Wednesday, August 27, 2008

Jewish Council raps cuts to 'Y' theater

by John DeSio
Riverdale Review, 08/28/2008

The Riverdale Jewish Community Council is fighting a budget cut made to the Riverdale Y's theater program.

The RJCC has issued a letter to the Department of Cultural Affairs, urging the agency to reconsider its cut. The theater program had been funded by the agency for 25 years, and last year the Riverdale Y was presented with a total grant of $18,900 by the DCA. This year the agency recommended that it receive no grant, and the Riverdale Y will see only $5,000 in the form of a member item from City Councilman G. Oliver Koppell.

"The Y's theater groups not only provide Riverdalians of all ages and backgrounds with an environment to express themselves and grow artistically, but also provide the entire surrounding community with access to affordable and high-caliber cultural performances," states the RJCC's letter.

In addition, the RJCC has launched an online petition, available at the website, urging Riverdalians to push the DCA to restore the Riverdale Y's grant, lest the theater group be eliminated.

Ari Hoffnung, co-president of the RJCC and a candidate for City Council in 2009, said he is concerned that the Riverdale Y lost its funding due to a form of backhanded racism, possibly because the panel empowered to make those grant decisions considers Riverdale a wealthy area that does not need city help.

"What I suspect may be going on here is a perception, or perhaps stereotype, in city government that all Riverdalians are wealthy and that our local nonprofits are therefore not in need of financial support," said Hoffnung. "The fact of the matter is that Riverdale, like most outer-borough communities, is a predominately middle-class neighborhood where many families struggle to make ends meet. As Riverdalians, we pay our fair share of taxes and should therefore be entitled to receive our fair share of city services. We will continue to speak out until our community receives its fair share of funding."

A panel is convened by the DCA to make these grant decisions based on borough, discipline and the total budget size of the requesting agency, said Kate deRosset, a spokeswoman for DCA. It was unclear as of press time how many groups were funded through the grant process for fiscal year 2009 that had never received funding before.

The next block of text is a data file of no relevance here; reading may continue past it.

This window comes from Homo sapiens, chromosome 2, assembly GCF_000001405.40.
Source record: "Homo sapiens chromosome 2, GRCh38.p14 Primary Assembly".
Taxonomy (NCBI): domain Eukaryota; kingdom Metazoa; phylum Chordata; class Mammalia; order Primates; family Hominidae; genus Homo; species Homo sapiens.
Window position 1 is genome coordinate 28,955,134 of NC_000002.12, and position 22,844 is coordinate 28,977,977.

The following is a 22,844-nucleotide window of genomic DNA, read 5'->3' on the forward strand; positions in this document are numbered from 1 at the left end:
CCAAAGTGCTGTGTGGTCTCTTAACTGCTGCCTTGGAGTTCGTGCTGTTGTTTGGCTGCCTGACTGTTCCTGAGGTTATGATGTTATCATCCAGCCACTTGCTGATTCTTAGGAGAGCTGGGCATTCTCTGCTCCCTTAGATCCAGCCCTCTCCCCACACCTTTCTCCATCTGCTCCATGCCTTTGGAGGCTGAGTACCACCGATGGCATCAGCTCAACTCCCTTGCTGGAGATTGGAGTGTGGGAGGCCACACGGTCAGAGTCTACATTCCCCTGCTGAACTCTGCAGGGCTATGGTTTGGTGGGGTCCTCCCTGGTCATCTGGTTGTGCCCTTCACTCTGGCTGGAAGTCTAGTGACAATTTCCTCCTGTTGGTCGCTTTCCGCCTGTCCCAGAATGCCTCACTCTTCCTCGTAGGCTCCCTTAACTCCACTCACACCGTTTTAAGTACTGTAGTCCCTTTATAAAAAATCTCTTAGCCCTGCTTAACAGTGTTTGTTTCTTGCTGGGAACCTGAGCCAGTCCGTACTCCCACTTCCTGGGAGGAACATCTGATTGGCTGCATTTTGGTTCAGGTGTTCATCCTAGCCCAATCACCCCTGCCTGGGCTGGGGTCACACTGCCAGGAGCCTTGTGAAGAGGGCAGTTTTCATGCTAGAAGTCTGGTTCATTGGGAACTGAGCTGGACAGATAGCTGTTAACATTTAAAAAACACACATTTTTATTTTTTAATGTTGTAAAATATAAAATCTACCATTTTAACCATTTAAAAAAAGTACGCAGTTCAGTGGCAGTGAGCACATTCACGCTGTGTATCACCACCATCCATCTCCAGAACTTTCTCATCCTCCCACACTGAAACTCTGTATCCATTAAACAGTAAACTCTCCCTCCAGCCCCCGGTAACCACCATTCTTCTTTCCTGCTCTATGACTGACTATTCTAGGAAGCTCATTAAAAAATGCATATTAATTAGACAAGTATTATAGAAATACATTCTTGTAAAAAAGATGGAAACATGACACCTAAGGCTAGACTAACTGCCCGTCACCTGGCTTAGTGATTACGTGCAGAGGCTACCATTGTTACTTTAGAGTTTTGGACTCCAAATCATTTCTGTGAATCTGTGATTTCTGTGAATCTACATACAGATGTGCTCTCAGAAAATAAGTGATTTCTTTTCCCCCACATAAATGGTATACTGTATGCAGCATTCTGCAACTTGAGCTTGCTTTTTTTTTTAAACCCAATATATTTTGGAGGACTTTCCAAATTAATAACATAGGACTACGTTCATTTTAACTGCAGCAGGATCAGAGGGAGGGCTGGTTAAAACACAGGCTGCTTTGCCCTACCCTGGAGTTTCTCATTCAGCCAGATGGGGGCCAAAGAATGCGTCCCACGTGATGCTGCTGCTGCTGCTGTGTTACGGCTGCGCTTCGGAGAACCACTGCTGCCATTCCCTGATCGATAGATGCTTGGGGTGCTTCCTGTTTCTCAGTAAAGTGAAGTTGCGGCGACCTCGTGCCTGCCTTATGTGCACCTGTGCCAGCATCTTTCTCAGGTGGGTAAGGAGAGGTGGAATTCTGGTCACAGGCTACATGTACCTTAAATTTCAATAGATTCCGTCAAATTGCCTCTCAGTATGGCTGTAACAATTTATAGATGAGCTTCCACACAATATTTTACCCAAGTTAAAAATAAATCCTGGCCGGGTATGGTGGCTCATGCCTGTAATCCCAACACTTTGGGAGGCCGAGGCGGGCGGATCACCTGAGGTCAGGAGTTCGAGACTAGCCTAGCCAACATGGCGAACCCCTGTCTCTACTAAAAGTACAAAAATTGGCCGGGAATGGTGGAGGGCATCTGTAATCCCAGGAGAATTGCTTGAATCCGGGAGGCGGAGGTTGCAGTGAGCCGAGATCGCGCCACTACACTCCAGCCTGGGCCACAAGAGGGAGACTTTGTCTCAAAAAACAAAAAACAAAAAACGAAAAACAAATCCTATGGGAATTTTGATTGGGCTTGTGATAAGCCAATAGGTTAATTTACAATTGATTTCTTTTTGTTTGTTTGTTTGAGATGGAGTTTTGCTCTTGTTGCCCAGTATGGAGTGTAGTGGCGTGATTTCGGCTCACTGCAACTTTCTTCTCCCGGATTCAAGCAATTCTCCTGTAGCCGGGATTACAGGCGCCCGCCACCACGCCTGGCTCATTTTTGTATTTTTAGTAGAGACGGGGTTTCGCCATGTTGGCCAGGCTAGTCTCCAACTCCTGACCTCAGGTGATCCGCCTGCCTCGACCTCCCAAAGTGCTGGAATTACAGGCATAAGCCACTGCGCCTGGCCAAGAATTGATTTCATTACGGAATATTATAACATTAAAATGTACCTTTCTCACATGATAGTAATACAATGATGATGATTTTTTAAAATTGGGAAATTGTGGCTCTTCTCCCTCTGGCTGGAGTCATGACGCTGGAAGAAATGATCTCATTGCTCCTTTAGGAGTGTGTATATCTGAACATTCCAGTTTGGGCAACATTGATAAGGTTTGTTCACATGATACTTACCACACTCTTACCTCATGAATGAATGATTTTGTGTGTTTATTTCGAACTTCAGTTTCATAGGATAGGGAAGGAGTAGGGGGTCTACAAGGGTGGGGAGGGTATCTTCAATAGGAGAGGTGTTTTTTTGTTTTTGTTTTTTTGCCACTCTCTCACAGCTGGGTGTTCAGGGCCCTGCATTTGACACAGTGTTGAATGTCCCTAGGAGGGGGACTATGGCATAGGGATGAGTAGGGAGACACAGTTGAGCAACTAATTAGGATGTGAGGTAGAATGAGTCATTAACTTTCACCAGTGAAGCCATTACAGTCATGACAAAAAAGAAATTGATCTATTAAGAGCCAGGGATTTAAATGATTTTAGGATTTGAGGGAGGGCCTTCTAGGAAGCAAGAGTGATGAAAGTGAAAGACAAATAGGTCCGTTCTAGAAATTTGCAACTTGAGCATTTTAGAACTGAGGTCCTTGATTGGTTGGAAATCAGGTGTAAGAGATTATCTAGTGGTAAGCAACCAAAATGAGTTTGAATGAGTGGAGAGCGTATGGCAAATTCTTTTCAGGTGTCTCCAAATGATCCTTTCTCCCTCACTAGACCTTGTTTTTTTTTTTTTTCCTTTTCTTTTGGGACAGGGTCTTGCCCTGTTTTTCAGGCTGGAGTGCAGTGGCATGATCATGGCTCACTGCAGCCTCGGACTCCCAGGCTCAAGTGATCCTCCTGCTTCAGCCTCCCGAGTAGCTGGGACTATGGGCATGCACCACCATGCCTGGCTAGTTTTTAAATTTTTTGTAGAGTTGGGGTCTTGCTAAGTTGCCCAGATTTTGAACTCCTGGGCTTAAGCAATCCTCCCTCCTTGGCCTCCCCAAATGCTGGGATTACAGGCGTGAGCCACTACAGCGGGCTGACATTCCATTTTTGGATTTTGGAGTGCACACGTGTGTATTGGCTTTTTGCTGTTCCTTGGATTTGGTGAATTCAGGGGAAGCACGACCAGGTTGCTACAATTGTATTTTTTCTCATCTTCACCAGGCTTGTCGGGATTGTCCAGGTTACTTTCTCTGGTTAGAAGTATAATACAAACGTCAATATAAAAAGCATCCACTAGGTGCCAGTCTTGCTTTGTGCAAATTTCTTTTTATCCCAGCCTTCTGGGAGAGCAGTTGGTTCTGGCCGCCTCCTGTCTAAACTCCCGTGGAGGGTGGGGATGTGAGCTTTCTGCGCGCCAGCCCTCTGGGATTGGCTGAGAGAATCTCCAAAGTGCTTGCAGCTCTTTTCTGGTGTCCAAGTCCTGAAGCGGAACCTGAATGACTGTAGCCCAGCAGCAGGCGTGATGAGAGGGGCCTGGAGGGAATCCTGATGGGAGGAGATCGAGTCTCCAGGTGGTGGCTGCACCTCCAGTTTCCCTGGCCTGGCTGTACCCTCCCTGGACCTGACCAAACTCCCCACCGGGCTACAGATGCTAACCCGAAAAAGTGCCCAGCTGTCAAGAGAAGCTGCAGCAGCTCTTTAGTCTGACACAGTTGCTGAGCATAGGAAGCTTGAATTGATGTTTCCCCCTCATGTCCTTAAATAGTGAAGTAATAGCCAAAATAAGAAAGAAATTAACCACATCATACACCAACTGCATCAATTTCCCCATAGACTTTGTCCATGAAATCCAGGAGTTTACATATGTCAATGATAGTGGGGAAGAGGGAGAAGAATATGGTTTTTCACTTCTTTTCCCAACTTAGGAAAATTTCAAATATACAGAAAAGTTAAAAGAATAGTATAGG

Some of the grant recipients might raise eyebrows for different reasons. The Point Community Development Corporation is a Hunts Point-based group that routinely engages in social activism in the South Bronx and has played a role in protests to prevent a prison from opening in that community and to move waste transfer stations from the area. It was awarded $94,587 by the DCA for FY 2009.

In Brooklyn there is El Puente of Williamsburg, a controversial organization that co-operates an established public high school whose curriculum focuses on hip-hop and graffiti as art. The organization also participates in numerous acts of community and political activism and boasts on its website that it "remains at the forefront of community/youth learning and development issues and as such, initiates and impacts social policy both locally and nationally." This year its grant level was raised to $48,000, up from $25,000 last year.

DeRosset said that many similar organizations had also received grants and that it is common for groups that engage in social activism and have cultural programs as well to be awarded DCA grants.

"Basically, if your organization is nonprofit, it’s primarily social service but has significant arts programming of recognizable quality that helps foster public access to culture in a really meaningful way, then absolutely those groups are eligible for funding," said deRosset.

In the letter to DCA, Hoffnung invited DCA Commissioner Kate D. Levin to visit the Riverdale Y, see a show, and then reconsider these cuts.

"Socially, the theater groups promote tolerance and cultural sensitivity by providing a unique forum for Bronxites of different ethnic and religious backgrounds to work together. It also provides teens with a quality after-school experience that helps build self-esteem and teach the value of respect, camaraderie, and teamwork," states the letter. "Perhaps most importantly, theater groups teach young people who are being raised in an era of 500 cable channels, video-on-demand, and YouTube, the value and joy of live community theater."